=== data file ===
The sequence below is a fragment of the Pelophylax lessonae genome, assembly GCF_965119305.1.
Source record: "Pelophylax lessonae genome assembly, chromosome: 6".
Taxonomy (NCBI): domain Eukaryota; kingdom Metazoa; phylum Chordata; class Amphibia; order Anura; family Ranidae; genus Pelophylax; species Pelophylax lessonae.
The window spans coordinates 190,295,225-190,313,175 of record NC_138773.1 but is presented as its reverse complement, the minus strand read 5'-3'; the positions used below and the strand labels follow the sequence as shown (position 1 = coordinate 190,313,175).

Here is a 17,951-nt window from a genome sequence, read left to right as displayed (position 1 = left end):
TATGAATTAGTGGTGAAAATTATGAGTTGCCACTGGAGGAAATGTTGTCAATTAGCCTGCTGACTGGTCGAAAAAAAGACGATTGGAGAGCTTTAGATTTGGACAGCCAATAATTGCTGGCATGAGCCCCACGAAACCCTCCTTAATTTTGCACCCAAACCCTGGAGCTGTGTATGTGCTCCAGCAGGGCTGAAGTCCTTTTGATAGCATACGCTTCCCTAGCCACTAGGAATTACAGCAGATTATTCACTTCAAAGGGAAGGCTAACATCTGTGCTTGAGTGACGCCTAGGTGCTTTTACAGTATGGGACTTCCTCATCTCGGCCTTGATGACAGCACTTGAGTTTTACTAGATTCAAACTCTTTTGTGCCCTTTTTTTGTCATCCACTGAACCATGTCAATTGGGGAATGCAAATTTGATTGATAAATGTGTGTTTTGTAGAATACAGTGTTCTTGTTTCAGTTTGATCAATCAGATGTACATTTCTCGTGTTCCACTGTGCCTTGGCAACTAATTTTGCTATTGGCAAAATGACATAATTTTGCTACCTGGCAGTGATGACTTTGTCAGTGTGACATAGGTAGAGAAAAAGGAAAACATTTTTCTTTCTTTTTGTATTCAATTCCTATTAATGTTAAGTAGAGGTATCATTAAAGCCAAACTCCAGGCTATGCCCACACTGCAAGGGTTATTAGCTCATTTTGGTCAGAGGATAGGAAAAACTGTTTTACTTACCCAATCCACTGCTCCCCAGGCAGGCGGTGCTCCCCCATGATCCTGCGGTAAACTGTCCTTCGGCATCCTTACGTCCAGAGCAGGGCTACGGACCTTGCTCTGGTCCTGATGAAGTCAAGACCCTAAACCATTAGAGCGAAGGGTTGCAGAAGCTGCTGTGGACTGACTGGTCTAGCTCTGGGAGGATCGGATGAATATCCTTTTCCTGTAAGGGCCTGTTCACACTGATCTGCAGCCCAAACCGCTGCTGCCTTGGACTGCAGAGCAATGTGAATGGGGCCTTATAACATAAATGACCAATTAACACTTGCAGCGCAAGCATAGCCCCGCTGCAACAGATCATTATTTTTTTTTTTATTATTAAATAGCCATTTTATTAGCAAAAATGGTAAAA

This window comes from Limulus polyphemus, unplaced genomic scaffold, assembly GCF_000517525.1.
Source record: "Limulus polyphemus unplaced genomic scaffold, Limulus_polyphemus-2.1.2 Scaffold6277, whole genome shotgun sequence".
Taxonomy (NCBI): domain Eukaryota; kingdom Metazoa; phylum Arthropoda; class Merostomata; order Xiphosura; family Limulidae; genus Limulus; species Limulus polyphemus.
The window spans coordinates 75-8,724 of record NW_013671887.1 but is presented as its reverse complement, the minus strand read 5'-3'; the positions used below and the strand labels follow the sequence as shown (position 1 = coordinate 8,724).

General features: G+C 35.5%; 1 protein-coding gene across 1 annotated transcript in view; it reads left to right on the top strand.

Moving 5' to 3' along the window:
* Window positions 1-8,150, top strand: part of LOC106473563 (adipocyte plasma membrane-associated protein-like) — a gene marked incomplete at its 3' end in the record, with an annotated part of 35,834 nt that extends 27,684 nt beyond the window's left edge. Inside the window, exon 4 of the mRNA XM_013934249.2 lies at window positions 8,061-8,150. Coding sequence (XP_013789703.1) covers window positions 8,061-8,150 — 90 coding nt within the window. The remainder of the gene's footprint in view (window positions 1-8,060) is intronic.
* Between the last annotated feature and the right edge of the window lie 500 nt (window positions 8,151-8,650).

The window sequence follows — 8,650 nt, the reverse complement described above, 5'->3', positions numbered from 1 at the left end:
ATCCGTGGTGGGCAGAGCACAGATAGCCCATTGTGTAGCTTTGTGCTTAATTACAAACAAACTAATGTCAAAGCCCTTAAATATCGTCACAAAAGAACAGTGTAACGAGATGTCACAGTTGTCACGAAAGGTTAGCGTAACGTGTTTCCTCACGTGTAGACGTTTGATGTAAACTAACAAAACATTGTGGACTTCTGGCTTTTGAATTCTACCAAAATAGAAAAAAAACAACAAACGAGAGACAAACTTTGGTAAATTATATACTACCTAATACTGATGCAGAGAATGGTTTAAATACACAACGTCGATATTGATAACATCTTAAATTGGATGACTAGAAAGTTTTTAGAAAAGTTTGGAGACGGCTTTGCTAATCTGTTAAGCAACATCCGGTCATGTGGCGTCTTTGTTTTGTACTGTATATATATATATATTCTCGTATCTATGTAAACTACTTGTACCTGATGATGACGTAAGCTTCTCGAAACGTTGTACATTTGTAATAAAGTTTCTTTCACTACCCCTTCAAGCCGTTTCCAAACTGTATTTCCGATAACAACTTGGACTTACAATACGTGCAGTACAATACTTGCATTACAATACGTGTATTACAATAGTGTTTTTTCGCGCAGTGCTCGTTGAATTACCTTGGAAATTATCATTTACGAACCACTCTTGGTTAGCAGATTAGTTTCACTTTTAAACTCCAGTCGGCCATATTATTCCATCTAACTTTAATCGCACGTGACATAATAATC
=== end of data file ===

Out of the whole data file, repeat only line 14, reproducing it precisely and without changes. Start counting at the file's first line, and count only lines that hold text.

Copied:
* Between the last annotated feature and the right edge of the window lie 500 nt (window positions 8,151-8,650).